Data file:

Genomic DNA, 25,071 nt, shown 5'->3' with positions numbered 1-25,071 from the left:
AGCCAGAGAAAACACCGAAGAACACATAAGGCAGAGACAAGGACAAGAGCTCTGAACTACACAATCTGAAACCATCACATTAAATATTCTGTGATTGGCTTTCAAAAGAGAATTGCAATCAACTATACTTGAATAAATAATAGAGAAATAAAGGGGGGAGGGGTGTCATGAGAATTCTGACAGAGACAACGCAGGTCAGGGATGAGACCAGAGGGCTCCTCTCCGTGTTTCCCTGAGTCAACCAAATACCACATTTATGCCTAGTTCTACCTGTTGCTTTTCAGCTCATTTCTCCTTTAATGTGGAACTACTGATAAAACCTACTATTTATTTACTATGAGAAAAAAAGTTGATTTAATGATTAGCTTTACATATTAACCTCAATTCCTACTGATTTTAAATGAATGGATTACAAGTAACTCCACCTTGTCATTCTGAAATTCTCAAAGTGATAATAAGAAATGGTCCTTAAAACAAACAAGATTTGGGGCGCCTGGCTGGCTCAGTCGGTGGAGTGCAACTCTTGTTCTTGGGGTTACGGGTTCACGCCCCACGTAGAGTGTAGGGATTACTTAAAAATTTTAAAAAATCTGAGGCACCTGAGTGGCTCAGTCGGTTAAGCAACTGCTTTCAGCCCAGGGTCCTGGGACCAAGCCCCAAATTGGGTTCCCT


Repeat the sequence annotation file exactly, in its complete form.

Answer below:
Genomic DNA, 25,071 nt, shown 5'->3' with positions numbered 1-25,071 from the left:
AGCCAGAGAAAACACCGAAGAACACATAAGGCAGAGACAAGGACAAGAGCTCTGAACTACACAATCTGAAACCATCACATTAAATATTCTGTGATTGGCTTTCAAAAGAGAATTGCAATCAACTATACTTGAATAAATAATAGAGAAATAAAGGGGGGAGGGGTGTCATGAGAATTCTGACAGAGACAACGCAGGTCAGGGATGAGACCAGAGGGCTCCTCTCCGTGTTTCCCTGAGTCAACCAAATACCACATTTATGCCTAGTTCTACCTGTTGCTTTTCAGCTCATTTCTCCTTTAATGTGGAACTACTGATAAAACCTACTATTTATTTACTATGAGAAAAAAAGTTGATTTAATGATTAGCTTTACATATTAACCTCAATTCCTACTGATTTTAAATGAATGGATTACAAGTAACTCCACCTTGTCATTCTGAAATTCTCAAAGTGATAATAAGAAATGGTCCTTAAAACAAACAAGATTTGGGGCGCCTGGCTGGCTCAGTCGGTGGAGTGCAACTCTTGTTCTTGGGGTTACGGGTTCACGCCCCACGTAGAGTGTAGGGATTACTTAAAAATTTTAAAAAATCTGAGGCACCTGAGTGGCTCAGTCGGTTAAGCAACTGCTTTCAGCCCAGGGTCCTGGGACCAAGCCCCAAATTGGGTTCCCT